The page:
Gujarat: Wife wants husband punished for forcing oral sex
A Gujarat woman has approached the court seeking stringent action against her husband for forcing her to perform oral sex in their four years of marriage. This complaint comes in the backdrop of Supreme Court reserving its judgement on the decriminalization of Section 377. The woman, in her plea to the court, said her husband, a doctor by profession, forced her many times.
Husband wanted to film physical intimacy with wife, counsel tells
The petitioner got married to her husband in 2014, after being engaged to him in 2002. She was just 15 years old then. The wife's counsel Aparna Bhat said her husband didn't comprehend her objection. Sometimes, he even wanted their physical intimacy to be filmed. Apart from the demands, the husband also threatened and abused her physically when she protested.
A brief introduction to the controversial Section 377
Section 377, introduced during colonial rule in 1861, criminalizing any sexual activity "against the order of nature", including anal sex, oral sex, penile penetration of "artificial orifices" and "penile-non-vaginal sexual acts". If convicted, a person can be imprisoned for life or for a term up to ten years, and a fine. About 200 people have been prosecuted under Section 377 till now.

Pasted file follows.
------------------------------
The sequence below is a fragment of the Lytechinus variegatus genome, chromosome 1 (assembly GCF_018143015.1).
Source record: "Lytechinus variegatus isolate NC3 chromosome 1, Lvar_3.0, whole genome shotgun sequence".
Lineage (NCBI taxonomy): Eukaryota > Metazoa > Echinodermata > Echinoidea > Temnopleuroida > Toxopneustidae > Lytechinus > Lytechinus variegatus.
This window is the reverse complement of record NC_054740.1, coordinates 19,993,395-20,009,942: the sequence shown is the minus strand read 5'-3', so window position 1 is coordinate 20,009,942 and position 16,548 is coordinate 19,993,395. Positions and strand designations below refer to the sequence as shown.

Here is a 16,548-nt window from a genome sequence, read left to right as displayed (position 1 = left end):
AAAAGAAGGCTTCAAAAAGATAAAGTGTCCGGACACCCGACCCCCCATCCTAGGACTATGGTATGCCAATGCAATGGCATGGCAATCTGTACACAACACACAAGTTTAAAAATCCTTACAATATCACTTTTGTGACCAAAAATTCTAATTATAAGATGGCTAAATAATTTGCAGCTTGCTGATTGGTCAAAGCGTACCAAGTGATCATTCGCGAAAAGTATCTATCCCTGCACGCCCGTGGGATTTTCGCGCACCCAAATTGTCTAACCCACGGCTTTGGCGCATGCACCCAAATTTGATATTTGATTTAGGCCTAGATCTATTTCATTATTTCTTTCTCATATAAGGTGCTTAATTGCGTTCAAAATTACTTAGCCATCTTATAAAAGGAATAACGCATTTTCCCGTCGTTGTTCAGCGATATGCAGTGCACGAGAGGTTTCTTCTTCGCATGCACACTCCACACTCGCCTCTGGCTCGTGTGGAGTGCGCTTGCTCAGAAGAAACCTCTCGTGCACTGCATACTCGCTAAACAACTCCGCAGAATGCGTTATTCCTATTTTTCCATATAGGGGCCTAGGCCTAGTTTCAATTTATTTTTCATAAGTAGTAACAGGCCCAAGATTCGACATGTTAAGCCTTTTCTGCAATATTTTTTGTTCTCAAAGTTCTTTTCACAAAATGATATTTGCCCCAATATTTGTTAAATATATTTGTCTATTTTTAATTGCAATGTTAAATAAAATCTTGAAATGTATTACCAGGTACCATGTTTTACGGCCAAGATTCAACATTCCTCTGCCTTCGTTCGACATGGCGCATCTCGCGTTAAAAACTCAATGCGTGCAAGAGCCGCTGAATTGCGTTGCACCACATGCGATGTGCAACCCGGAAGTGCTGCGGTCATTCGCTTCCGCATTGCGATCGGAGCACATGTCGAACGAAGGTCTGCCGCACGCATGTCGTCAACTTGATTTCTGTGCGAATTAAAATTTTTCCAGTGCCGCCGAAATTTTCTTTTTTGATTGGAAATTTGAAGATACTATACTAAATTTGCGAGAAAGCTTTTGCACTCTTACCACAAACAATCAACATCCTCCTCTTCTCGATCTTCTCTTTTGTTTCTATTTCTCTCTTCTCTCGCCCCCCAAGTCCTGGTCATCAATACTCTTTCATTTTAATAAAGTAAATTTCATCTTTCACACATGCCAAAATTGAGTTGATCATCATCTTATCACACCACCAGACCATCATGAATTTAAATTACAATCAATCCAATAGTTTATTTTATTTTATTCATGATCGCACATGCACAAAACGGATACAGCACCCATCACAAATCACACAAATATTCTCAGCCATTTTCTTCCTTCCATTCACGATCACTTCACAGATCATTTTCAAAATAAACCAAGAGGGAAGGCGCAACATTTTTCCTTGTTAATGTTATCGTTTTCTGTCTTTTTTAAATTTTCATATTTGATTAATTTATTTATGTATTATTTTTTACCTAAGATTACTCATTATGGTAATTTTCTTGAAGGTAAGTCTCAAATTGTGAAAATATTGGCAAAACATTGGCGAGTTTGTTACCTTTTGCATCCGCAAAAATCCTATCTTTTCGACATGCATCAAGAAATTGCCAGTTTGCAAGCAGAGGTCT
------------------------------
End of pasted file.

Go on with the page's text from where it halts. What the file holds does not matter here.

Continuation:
Wife's counsel argues husband's demands are against 'law of nature'
Earlier, the woman had lodged FIR accusing her husband of rape but the Gujarat HC said there was no provision of marital rape. Bhat argued that the husband's demands were against the law of nature. A bench of justices NV Ramana and MM Shantanagoudar issued a notice to the wife's husband.
Meanwhile, Delhi HC makes progressive statements about marital rape
Recently, the bench of justices Gita Mittal and C Hari Shankar said marriage doesn't mean wife always have to be willing for sex. The bench was hearing petitions seeking criminalization of marital rape. Responding to NGO Men Welfare Trust, who oppose the petition, the court said force isn't a pre-condition for rape. "Today, the definition of rape is completely different," the bench said.